“You do have to spend some time training an apprentice, but once you have shown them the ropes they’re able to complete many of the more repetitive tasks on their own, freeing-up some time for you to spend on other areas of your business or give you a better work/life balance.
“Many farmers think they cannot afford to take on another member of staff full-time and prefer to take on seasonal workers. The difference with an apprentice is that their education, skills and training are tailored to your business, meaning you get a great deal of consistency and problems are much easier to foresee. If you bring in someone ad hoc you may not always be sure you can rely on them and by the time any problems occur it might be too late.
“If you’re concerned that you don’t have enough work, or a broad enough range of jobs for an apprentice you can set up an Apprenticeship Training Agency with other local farms and share the apprentice. Lantra can help with setting these up and can put you in touch with others in your area who want to take part,” Mr Johnston said.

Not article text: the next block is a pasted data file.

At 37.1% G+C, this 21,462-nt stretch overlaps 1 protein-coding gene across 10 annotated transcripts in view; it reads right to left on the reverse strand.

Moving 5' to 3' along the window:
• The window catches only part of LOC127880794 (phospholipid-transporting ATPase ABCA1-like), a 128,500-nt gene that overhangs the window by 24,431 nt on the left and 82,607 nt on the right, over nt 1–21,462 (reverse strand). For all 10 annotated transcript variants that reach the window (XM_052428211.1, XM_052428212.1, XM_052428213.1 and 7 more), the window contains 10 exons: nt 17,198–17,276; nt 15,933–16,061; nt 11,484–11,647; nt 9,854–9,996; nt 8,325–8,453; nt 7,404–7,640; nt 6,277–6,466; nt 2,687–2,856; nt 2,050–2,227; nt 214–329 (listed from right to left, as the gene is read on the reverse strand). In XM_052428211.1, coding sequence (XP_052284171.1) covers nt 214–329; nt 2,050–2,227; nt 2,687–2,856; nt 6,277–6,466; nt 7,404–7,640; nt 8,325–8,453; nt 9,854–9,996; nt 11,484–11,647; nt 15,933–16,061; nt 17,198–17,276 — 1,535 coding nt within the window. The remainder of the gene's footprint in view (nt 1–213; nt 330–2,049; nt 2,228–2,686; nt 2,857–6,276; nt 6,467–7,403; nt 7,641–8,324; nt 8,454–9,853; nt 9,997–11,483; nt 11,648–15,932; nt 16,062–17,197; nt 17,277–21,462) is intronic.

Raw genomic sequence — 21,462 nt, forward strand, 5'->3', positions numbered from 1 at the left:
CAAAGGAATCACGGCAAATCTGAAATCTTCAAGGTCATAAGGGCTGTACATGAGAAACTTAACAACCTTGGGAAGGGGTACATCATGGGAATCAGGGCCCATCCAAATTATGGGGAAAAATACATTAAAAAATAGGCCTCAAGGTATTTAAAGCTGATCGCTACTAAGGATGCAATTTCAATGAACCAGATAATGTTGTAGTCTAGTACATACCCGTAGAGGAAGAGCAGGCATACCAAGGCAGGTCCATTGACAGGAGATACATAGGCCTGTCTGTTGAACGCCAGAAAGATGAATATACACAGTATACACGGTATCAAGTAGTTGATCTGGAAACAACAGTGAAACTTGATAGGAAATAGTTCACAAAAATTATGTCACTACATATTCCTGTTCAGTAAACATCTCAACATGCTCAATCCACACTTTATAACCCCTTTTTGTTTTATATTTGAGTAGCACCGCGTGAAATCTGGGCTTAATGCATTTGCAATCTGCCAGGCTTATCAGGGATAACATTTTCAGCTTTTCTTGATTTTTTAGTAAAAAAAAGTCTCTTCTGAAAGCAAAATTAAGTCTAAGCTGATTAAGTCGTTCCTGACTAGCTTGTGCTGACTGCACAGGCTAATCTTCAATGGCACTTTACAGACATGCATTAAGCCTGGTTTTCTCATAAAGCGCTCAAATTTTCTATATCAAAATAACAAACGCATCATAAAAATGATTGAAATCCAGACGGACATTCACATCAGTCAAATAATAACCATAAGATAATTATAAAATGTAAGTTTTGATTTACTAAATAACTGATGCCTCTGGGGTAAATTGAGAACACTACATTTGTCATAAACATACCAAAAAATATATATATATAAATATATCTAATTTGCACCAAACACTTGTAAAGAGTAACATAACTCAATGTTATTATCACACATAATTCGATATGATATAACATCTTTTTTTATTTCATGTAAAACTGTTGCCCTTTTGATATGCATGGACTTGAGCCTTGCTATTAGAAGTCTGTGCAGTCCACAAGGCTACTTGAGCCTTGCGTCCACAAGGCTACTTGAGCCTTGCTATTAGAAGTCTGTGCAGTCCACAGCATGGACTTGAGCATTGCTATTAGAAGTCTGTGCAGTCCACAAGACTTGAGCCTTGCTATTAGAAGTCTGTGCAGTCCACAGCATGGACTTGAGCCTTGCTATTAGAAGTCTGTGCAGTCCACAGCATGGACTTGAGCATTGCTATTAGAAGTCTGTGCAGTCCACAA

How do I get involved?
Some apprentices already know their employer through work experience, family connections or being a current employee, but many apprenticeships are arranged by agricultural colleges.
“If an employer’s interested, the first thing they should do is give the college a call and we’ll try and match their needs to a student we’ve got,” says David Lamb, head of agriculture, countryside and gamekeeping at Plumpton College.
“Then we’ll send someone out to do a health and safety assessment of the farm and once we’ve got a suitable candidate we’ll get them signed up on a contract.” Although there is currently no shortage of workplaces for Plumpton College students, having more places available would mean that apprentices could be better matched to farms.